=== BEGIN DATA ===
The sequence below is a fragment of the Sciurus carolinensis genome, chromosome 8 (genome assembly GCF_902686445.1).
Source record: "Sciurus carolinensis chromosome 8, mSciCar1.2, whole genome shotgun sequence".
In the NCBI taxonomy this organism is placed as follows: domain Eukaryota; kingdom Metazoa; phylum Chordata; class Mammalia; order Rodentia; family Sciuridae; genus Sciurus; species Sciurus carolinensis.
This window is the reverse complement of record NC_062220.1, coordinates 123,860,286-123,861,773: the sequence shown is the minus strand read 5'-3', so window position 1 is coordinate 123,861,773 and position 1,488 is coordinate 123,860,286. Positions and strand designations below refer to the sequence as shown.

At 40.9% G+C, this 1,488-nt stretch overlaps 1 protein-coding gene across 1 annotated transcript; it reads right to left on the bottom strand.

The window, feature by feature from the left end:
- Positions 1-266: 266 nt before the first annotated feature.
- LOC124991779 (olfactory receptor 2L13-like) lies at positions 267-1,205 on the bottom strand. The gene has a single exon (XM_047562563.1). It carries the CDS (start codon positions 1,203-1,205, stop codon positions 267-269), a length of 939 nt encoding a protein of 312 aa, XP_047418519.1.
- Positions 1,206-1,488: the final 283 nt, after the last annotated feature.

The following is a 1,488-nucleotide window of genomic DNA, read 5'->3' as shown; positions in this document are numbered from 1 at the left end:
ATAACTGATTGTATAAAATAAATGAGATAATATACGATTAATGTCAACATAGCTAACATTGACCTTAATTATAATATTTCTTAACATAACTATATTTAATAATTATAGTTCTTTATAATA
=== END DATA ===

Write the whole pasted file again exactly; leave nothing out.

The sequence below is a fragment of the Sciurus carolinensis genome, chromosome 8 (genome assembly GCF_902686445.1).
Source record: "Sciurus carolinensis chromosome 8, mSciCar1.2, whole genome shotgun sequence".
In the NCBI taxonomy this organism is placed as follows: domain Eukaryota; kingdom Metazoa; phylum Chordata; class Mammalia; order Rodentia; family Sciuridae; genus Sciurus; species Sciurus carolinensis.
This window is the reverse complement of record NC_062220.1, coordinates 123,860,286-123,861,773: the sequence shown is the minus strand read 5'-3', so window position 1 is coordinate 123,861,773 and position 1,488 is coordinate 123,860,286. Positions and strand designations below refer to the sequence as shown.

At 40.9% G+C, this 1,488-nt stretch overlaps 1 protein-coding gene across 1 annotated transcript; it reads right to left on the bottom strand.

The window, feature by feature from the left end:
- Positions 1-266: 266 nt before the first annotated feature.
- LOC124991779 (olfactory receptor 2L13-like) lies at positions 267-1,205 on the bottom strand. The gene has a single exon (XM_047562563.1). It carries the CDS (start codon positions 1,203-1,205, stop codon positions 267-269), a length of 939 nt encoding a protein of 312 aa, XP_047418519.1.
- Positions 1,206-1,488: the final 283 nt, after the last annotated feature.

The following is a 1,488-nucleotide window of genomic DNA, read 5'->3' as shown; positions in this document are numbered from 1 at the left end:
ATAACTGATTGTATAAAATAAATGAGATAATATACGATTAATGTCAACATAGCTAACATTGACCTTAATTATAATATTTCTTAACATAACTATATTTAATAATTATAGTTCTTTATAATA